The tale itself is a collection of largely fantastic episodes, often with only tenuous historical connections. The battles are reduced to fights between the heroes, who are always nine feet tall and weigh three thousand pounds, and politics takes an essentially moral form. Popular and scholarly elements are mixed: the agenda is often subversive, but still framed within the context of the Confucian system, complete with references to Chinese historical figures.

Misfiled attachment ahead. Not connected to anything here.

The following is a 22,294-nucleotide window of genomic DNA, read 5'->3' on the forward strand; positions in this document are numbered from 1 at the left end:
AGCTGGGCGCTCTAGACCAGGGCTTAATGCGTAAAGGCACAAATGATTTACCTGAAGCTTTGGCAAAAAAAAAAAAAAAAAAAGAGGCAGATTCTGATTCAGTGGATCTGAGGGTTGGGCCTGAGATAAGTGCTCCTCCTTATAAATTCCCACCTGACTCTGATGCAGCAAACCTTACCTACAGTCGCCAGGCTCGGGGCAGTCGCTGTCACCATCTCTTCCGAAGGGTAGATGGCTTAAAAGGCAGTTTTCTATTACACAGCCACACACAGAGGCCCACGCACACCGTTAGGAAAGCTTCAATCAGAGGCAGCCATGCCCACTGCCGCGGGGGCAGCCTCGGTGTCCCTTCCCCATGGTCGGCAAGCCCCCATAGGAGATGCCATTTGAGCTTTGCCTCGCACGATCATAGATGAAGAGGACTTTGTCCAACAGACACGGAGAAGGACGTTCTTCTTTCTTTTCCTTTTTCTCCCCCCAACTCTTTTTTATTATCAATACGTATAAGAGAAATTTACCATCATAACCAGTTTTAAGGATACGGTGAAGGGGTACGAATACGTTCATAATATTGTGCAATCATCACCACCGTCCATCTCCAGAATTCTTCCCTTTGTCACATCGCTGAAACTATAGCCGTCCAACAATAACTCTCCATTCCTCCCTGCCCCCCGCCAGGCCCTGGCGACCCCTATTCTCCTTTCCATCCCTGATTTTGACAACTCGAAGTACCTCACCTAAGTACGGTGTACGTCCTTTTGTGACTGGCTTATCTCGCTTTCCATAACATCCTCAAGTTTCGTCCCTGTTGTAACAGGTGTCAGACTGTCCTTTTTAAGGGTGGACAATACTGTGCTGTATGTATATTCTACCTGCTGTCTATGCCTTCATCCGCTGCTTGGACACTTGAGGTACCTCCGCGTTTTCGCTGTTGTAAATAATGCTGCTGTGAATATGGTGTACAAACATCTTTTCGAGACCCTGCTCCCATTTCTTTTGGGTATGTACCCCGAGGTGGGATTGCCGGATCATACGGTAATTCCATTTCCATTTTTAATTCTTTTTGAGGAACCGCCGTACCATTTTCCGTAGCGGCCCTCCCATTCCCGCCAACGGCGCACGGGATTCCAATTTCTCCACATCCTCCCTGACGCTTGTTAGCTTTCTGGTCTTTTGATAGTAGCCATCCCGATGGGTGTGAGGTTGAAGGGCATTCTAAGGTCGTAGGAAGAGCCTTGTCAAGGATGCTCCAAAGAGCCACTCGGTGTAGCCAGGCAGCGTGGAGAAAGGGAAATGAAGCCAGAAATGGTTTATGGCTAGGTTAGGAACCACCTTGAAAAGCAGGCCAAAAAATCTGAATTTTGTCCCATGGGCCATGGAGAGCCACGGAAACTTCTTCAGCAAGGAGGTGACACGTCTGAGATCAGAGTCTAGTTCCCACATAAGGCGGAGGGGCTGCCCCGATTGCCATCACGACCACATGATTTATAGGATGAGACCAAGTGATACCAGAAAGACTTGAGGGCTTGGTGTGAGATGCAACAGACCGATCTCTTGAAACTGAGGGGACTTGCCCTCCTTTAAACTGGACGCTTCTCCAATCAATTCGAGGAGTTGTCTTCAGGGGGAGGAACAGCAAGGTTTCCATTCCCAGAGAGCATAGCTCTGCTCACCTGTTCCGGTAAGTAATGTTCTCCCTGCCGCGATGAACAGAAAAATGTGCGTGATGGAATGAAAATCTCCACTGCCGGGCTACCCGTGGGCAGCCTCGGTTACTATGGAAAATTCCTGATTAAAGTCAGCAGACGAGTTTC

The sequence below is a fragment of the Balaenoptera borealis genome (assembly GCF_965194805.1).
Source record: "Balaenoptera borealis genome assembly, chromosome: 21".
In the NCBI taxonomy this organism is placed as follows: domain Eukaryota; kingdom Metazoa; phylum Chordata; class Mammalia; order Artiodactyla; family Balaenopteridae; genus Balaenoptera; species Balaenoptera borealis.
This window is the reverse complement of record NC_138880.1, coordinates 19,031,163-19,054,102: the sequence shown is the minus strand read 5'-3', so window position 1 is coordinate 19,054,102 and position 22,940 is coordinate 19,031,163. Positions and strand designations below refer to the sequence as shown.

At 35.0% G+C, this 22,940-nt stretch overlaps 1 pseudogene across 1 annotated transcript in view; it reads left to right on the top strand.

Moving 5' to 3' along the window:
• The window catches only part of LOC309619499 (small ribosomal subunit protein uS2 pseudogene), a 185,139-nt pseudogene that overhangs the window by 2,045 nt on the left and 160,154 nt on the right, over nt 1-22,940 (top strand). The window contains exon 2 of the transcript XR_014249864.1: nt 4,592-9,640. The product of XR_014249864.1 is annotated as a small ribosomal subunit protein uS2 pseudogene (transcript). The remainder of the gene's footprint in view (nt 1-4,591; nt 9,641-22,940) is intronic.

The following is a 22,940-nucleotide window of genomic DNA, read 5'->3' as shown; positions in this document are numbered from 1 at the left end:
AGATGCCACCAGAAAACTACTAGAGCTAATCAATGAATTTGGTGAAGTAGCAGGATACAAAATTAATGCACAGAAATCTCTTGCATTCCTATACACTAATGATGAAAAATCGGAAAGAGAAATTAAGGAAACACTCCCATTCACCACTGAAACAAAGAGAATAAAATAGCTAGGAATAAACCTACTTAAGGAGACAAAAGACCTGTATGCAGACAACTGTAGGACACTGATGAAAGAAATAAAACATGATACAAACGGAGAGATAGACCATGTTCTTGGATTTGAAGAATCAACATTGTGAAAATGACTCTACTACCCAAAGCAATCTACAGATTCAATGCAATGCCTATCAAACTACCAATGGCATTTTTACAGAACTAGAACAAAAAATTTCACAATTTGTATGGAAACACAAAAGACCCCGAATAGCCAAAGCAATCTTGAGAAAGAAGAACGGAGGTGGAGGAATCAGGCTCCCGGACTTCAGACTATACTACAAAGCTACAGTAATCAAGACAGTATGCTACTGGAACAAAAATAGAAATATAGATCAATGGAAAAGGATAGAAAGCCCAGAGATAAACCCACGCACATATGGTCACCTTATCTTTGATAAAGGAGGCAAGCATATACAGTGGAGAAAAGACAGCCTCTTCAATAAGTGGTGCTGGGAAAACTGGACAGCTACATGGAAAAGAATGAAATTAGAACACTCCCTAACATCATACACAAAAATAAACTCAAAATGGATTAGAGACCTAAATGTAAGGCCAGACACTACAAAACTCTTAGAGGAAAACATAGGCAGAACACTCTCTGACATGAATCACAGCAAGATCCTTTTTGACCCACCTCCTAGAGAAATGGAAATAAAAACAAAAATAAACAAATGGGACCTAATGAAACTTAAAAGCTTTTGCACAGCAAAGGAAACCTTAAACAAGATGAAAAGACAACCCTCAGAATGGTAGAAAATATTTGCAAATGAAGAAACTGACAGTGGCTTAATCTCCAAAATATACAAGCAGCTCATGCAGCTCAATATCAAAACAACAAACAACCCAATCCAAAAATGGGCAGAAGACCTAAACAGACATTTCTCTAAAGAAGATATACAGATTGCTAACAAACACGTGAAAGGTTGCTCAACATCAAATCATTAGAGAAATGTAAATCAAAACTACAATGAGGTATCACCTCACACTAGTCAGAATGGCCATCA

The result is a strange but still appealing read for a modern audience — and fortunately this volume provides enough background even for the complete novice to Korean culture. Lee's introduction begins with a social history of Korean vernacular fiction in the 17th and 18th centuries. This is followed by a survey of ten major plot motifs in the Record of the Black Dragon Year. And there's a look at some related literature, most notably the narratives of scholarly Korean prisoners taken to Japan. Other useful inclusions are a time-line, a glossary, and three pages with colour photographs of items from the period.